Graphene – individual sheets of carbon atoms – also is gaining attention as a possible terahertz source. The optoelectronic properties of graphene make the material an interesting subject for a number of research groups, including that of Alexander W. Holleitner at the Technical University of Munich in Garching, Germany.
When pumped by a QCL laser, two or more layers of graphene freely suspended on bimetal supports emit terahertz radiation. This could lead to compact emitters necessary for portable operation. Courtesy of Alexander W. Holleitner, Technical University of Munich.
“Generally, my group explores the time-resolved optoelectronic dynamics in a variety of nanoscale materials, including nanowires, carbon nanotubes, metal nanoparticles, molecules and corresponding hybrid structures,” Holleitner said. “The dynamics comprise ultrafast dielectric displacement currents, the drift currents of photogenerated charge carriers and recombination processes.” Furthermore, the tunable bandgap in bilayer graphene is in the terahertz range, he said.
Holleitner and his colleagues reported in the April 12, 2011, issue of Nature Communications that they tested the photoelectric response of graphene. They placed bilayered graphene into a circuit that also included a pair of titanium and gold striplines.
Using a mode-locked Ti:sapphire laser with a pulse width of ~160 fs and a repetition rate of about 76 MHz, the investigators pumped the graphene. Terahertz radiation was emitted from a charge-carrier plasma that was generated by the optically pumped graphene. Increasing the laser power, Holleitner said, increased the frequency of the terahertz emission.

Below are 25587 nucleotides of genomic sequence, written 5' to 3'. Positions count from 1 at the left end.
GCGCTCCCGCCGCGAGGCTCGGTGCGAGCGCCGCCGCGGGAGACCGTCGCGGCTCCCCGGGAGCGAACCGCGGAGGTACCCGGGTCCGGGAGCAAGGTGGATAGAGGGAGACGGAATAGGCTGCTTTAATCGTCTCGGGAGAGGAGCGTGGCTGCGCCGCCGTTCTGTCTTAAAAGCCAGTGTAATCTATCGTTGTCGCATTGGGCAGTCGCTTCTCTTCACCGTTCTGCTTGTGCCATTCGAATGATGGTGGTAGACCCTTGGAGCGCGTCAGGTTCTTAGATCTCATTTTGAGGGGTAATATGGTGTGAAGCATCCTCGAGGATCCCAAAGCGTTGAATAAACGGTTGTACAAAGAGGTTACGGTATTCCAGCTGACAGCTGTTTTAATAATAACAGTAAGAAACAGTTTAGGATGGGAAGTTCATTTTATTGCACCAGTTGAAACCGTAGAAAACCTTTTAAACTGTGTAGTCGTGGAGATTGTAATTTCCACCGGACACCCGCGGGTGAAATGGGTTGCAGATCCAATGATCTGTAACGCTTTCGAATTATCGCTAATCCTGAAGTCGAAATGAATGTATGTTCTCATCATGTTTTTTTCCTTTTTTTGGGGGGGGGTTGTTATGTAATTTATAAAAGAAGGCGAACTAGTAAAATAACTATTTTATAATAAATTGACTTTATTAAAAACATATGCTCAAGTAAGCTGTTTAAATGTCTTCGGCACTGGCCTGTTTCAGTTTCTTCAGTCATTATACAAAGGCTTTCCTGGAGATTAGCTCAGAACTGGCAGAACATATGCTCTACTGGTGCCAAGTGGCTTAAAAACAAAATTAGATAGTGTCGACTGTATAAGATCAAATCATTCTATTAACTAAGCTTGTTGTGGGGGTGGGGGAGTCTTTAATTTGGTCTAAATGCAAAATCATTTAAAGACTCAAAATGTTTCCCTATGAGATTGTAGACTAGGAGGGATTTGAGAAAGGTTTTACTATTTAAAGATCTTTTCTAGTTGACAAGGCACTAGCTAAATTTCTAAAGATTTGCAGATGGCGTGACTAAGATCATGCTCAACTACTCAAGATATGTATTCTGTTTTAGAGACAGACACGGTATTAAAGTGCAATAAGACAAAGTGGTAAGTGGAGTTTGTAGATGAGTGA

“The striplines are made out of titanium and gold, but in principle, any metal will do it,” Holleitner said. The co-planar striplines fulfilled two purposes for the researchers. First, they acted as a near-field antenna for the terahertz radiation; and second, they transduced the signal to an ultrafast low-temperature-grown GaAs photodetector placed to the side of one of the metal striplines. The stripline circuit is up to five orders of magnitude more sensitive in picking up the terahertz signal than are far-field detection mechanisms, Holleitner said.
Attenuation due to atmospheric effects is a problem. Attenuation can be hundreds of decibels per kilometer. At shorter distances – say, hundreds of meters – it is less of an issue. Large bands in the 300-GHz to 2-THz and 6- to 10-THz ranges are particularly less prone to atmospheric effects. More powerful lasers, such as free-electron devices, can increase the amount of safe distance, but are so large as to preclude field use.
Diode lasers are more compact, of course, but are generally very low in power. This is a trade-off that researchers are attempting to avoid with new technologies.
For example, one alternative to addressing the attenuation problem has been proposed: Xi-Cheng Zhang of the University of Rochester in New York and his colleagues have developed a method to generate terahertz waves close to a target, then analyze and communicate the spectroscopic findings to personnel a safe distance away via 800-nm waves.
The future warrior
The most important terahertz application, Karunasiri said, is standoff detection of concealed weapons and identification of explosives. At the NPS, work on future terahertz sensors includes the development of thermal detectors based on microbolometers and on “bimaterial pixels.”